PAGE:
The key to this effort is to create a contact plan and to ensure you keep track of everyone with whom you met in your pipeline Contacts section.
You must reach out to people at the right levels of the government, meaning that the procuring contracting office issue most contracts and not the higher-level leadership. Opening doors at the highest of levels brings high satisfaction but often doesn’t yield the desired results.
Legwork-based BD also requires regular follow-up, and focus on priority contacts that are likely to award you work. Many business developers can spin wheels for a year or longer (while convincing their management that activity is progress) in the thrill of having meetings that don’t result in contract dollars.
Having the right mechanisms for contract award handy, like a GSA schedule or your 8(a) status, also helps in sealing the deal; if you are a large business breaking into a new market, for example, a mentor-protégé relationship with a small business who could lead the way could facilitate this process.
Mining Your Existing Customers for New Work to Expand Existing Contracts or Add to Your Pipeline of New Opportunities
Many companies depend on a small group of business development staff, or the owner(s) to build a business. In the more successful companies, however, the entire workforce gets trained in business development, to become your salesforce.
Armed with the ability to recognize opportunities, and knowing whom and when to contact in your business development organization enables your personnel to feed your pipeline on a continuing basis. If you get a timely alert, you can visit the customer and seal the deal or feed the opportunity into your pipeline for better preparation. Being onsite, talking to the customer on a regular basis, popping in weekly or semimonthly makes them think of you when a need arises.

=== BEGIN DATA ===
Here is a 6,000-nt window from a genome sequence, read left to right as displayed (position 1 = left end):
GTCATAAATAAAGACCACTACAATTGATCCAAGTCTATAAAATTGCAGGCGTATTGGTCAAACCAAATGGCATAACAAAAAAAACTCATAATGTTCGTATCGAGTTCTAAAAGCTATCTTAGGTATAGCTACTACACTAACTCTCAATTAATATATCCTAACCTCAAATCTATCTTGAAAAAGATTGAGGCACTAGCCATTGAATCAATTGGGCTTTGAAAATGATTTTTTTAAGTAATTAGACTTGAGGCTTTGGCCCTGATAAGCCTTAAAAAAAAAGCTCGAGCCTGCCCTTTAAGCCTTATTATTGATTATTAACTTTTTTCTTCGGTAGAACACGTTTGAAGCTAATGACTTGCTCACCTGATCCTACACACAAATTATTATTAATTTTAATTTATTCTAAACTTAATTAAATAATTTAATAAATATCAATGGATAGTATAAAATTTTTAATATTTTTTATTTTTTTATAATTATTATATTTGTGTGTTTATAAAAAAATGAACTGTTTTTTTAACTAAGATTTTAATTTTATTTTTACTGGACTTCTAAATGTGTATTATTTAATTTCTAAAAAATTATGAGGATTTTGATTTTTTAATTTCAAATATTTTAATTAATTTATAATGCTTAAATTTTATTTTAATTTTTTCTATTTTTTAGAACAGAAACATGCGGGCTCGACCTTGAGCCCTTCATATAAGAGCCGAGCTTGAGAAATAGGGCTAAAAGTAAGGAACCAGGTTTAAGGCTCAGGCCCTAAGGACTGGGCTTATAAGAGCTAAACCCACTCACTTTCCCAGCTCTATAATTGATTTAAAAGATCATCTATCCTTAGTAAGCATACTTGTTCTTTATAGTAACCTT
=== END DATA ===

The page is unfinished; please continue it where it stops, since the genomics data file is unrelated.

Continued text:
As already mentioned, you will need “easy” mechanisms of getting a contract awarded, or hold existing contracts at the agency with similar scope. This will enable a constant revenue stream you shouldn’t ignore because once the government likes you and your people, they keep awards flowing. And, capture intelligence means that you can move opportunities through the pipeline further, with more ROI.
Defending your Recompetes
All of your current work should be added to the pipeline as soon as you win it, even if a recompete is 5-10 years away, so that you have it on your radar to start preparing for a recompete. Your existing work, unless it is with a problem customer who isn’t profitable and doesn’t pay on time, should be automatically designated as a “must-win.”
Never lose your turf once you have gone through the trouble of winning it; even when you graduate from your small business size or socioeconomic status, work on a strategy to retain a portion of the work. With this comprehensive approach to finding the right opportunities, your pipeline should stay full, feeding your consistent growth.
For additional techniques on finding opportunities, and details on how to do it, consult our Blueprint for Federal Business Development self-study course, or take our Foundations or Advanced Business Development Courses in our Bid & Proposal Academy.
Contact us to learn more.